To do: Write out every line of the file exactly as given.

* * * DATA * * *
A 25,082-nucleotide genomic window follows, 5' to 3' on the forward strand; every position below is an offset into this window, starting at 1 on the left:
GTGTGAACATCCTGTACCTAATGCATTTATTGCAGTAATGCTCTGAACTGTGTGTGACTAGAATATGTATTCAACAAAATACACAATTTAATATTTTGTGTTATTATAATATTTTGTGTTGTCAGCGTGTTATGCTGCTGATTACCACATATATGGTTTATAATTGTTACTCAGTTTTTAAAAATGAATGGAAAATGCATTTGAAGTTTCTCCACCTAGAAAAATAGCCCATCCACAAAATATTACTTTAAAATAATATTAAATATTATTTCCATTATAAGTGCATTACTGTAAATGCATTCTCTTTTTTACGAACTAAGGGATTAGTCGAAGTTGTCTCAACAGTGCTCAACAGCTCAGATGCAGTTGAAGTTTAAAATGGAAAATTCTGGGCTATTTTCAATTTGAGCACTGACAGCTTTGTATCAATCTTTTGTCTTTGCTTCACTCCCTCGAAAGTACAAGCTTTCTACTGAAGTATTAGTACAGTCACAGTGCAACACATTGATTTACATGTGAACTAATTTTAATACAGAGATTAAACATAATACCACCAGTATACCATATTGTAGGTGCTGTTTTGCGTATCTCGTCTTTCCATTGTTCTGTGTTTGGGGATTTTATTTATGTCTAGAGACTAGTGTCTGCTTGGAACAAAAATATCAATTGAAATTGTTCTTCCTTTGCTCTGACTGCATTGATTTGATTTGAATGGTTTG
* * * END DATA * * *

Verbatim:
A 25,082-nucleotide genomic window follows, 5' to 3' on the forward strand; every position below is an offset into this window, starting at 1 on the left:
GTGTGAACATCCTGTACCTAATGCATTTATTGCAGTAATGCTCTGAACTGTGTGTGACTAGAATATGTATTCAACAAAATACACAATTTAATATTTTGTGTTATTATAATATTTTGTGTTGTCAGCGTGTTATGCTGCTGATTACCACATATATGGTTTATAATTGTTACTCAGTTTTTAAAAATGAATGGAAAATGCATTTGAAGTTTCTCCACCTAGAAAAATAGCCCATCCACAAAATATTACTTTAAAATAATATTAAATATTATTTCCATTATAAGTGCATTACTGTAAATGCATTCTCTTTTTTACGAACTAAGGGATTAGTCGAAGTTGTCTCAACAGTGCTCAACAGCTCAGATGCAGTTGAAGTTTAAAATGGAAAATTCTGGGCTATTTTCAATTTGAGCACTGACAGCTTTGTATCAATCTTTTGTCTTTGCTTCACTCCCTCGAAAGTACAAGCTTTCTACTGAAGTATTAGTACAGTCACAGTGCAACACATTGATTTACATGTGAACTAATTTTAATACAGAGATTAAACATAATACCACCAGTATACCATATTGTAGGTGCTGTTTTGCGTATCTCGTCTTTCCATTGTTCTGTGTTTGGGGATTTTATTTATGTCTAGAGACTAGTGTCTGCTTGGAACAAAAATATCAATTGAAATTGTTCTTCCTTTGCTCTGACTGCATTGATTTGATTTGAATGGTTTG